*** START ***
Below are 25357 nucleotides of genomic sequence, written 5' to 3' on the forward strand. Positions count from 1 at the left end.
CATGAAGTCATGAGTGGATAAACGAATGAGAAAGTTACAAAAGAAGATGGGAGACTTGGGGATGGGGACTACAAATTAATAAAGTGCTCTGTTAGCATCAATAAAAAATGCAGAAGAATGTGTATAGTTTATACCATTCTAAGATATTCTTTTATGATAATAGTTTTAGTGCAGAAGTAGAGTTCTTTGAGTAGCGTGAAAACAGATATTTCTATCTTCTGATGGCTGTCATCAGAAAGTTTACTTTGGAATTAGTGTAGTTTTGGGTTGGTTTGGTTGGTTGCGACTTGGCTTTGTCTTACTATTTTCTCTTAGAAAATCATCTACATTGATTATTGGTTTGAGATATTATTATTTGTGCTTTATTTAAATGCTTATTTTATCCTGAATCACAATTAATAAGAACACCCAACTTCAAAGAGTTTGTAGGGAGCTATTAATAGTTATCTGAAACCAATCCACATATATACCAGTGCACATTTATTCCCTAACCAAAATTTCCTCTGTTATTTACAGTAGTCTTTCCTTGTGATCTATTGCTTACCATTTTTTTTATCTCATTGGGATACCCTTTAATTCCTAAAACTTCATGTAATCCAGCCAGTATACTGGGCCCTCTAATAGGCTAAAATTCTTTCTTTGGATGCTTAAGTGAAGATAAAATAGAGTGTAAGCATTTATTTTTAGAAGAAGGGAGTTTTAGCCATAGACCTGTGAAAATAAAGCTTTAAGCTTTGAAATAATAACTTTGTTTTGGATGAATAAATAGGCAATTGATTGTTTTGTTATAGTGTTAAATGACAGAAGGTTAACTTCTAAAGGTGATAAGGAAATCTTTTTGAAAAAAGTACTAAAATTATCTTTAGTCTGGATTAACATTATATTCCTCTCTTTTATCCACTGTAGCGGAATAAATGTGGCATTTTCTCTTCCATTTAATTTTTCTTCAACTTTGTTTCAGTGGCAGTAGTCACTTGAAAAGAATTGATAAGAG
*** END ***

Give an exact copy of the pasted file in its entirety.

Below are 25357 nucleotides of genomic sequence, written 5' to 3' on the forward strand. Positions count from 1 at the left end.
CATGAAGTCATGAGTGGATAAACGAATGAGAAAGTTACAAAAGAAGATGGGAGACTTGGGGATGGGGACTACAAATTAATAAAGTGCTCTGTTAGCATCAATAAAAAATGCAGAAGAATGTGTATAGTTTATACCATTCTAAGATATTCTTTTATGATAATAGTTTTAGTGCAGAAGTAGAGTTCTTTGAGTAGCGTGAAAACAGATATTTCTATCTTCTGATGGCTGTCATCAGAAAGTTTACTTTGGAATTAGTGTAGTTTTGGGTTGGTTTGGTTGGTTGCGACTTGGCTTTGTCTTACTATTTTCTCTTAGAAAATCATCTACATTGATTATTGGTTTGAGATATTATTATTTGTGCTTTATTTAAATGCTTATTTTATCCTGAATCACAATTAATAAGAACACCCAACTTCAAAGAGTTTGTAGGGAGCTATTAATAGTTATCTGAAACCAATCCACATATATACCAGTGCACATTTATTCCCTAACCAAAATTTCCTCTGTTATTTACAGTAGTCTTTCCTTGTGATCTATTGCTTACCATTTTTTTTATCTCATTGGGATACCCTTTAATTCCTAAAACTTCATGTAATCCAGCCAGTATACTGGGCCCTCTAATAGGCTAAAATTCTTTCTTTGGATGCTTAAGTGAAGATAAAATAGAGTGTAAGCATTTATTTTTAGAAGAAGGGAGTTTTAGCCATAGACCTGTGAAAATAAAGCTTTAAGCTTTGAAATAATAACTTTGTTTTGGATGAATAAATAGGCAATTGATTGTTTTGTTATAGTGTTAAATGACAGAAGGTTAACTTCTAAAGGTGATAAGGAAATCTTTTTGAAAAAAGTACTAAAATTATCTTTAGTCTGGATTAACATTATATTCCTCTCTTTTATCCACTGTAGCGGAATAAATGTGGCATTTTCTCTTCCATTTAATTTTTCTTCAACTTTGTTTCAGTGGCAGTAGTCACTTGAAAAGAATTGATAAGAG